Peer Reviewed
Feature Article Psychiatry and psychology
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Hoarding disorder: cutting through the clutter

Jessica R Grisham, Peter A Baldwin
With a prevalence of 2 to 6%, hoarding disorder is common and causes significant impairment to patients and their families. Evidence-based tools are available for diagnosing and assessing the severity of hoarding disorder. Cognitive behavioural therapy is the primary evidence-based treatment.
Key Points
  • Hoarding disorder (HD) is characterised by extreme attachment to possessions and difficulties with discarding, which render living areas unusable and cause the individual significant impairment and distress.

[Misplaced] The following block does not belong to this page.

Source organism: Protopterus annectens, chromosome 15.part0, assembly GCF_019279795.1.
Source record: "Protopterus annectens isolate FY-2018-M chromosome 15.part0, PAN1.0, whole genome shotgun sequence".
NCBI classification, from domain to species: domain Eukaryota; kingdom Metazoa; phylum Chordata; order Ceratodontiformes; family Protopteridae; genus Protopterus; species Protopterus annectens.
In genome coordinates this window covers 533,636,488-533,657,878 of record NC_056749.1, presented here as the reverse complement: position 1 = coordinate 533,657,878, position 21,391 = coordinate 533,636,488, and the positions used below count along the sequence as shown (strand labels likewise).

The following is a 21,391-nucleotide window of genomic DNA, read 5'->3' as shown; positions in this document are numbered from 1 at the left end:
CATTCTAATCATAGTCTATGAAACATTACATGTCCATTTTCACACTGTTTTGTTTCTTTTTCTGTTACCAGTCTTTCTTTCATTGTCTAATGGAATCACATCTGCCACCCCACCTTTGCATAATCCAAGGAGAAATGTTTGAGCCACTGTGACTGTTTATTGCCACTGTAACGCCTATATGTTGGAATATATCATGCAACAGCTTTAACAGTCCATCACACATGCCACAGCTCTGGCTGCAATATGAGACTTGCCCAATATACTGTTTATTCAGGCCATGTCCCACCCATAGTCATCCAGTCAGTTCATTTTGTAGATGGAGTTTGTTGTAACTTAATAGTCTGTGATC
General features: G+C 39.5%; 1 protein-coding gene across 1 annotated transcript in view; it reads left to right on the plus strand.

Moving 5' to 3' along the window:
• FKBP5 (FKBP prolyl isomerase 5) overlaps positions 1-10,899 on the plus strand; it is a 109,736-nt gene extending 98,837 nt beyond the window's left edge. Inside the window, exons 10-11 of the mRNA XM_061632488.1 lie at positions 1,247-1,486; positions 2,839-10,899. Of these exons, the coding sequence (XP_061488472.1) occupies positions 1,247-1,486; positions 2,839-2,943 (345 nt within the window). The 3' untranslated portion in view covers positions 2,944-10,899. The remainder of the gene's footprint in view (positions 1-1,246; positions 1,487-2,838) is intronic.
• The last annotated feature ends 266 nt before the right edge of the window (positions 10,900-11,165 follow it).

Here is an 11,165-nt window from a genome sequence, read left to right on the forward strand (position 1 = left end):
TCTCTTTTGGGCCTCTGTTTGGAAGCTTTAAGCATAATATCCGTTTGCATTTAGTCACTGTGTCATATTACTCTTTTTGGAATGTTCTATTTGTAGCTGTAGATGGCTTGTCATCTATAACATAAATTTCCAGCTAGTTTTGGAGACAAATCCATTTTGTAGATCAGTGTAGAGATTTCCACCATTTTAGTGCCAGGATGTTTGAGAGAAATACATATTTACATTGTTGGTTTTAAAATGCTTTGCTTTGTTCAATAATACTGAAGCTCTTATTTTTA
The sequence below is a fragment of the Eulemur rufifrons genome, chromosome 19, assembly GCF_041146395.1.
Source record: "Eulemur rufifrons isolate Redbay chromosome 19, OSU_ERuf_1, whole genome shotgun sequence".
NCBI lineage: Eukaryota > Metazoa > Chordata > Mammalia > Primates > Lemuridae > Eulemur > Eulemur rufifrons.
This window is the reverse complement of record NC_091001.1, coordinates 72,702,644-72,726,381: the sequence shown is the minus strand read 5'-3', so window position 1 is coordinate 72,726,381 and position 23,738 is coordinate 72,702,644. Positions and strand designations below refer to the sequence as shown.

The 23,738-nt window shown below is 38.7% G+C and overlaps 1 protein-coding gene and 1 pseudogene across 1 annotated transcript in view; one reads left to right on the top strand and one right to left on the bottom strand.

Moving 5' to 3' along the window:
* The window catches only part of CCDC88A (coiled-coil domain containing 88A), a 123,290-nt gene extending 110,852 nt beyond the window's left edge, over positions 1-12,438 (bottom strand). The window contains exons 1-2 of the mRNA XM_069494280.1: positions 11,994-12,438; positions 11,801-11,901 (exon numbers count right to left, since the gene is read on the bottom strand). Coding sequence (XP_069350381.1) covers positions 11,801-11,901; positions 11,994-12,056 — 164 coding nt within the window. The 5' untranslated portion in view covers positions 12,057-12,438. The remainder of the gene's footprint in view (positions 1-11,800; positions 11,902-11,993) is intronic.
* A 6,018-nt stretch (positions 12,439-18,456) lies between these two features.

• GPs are likely to be the first point of contact for individuals and families affected by hoarding; they should distinguish HD from conditions such as dementia and consider common comorbidities such as anxiety and mood disorders.
  • Patients who request treatment should be referred to a mental health specialist.
  • Cognitive behavioural therapy is the primary evidence-based treatment for HD; self-help resources may also assist patients and families.
  • GPs can play a key role in managing pharmacotherapy, where indicated.

    Picture credit: © Michael Maloney/Corbis.

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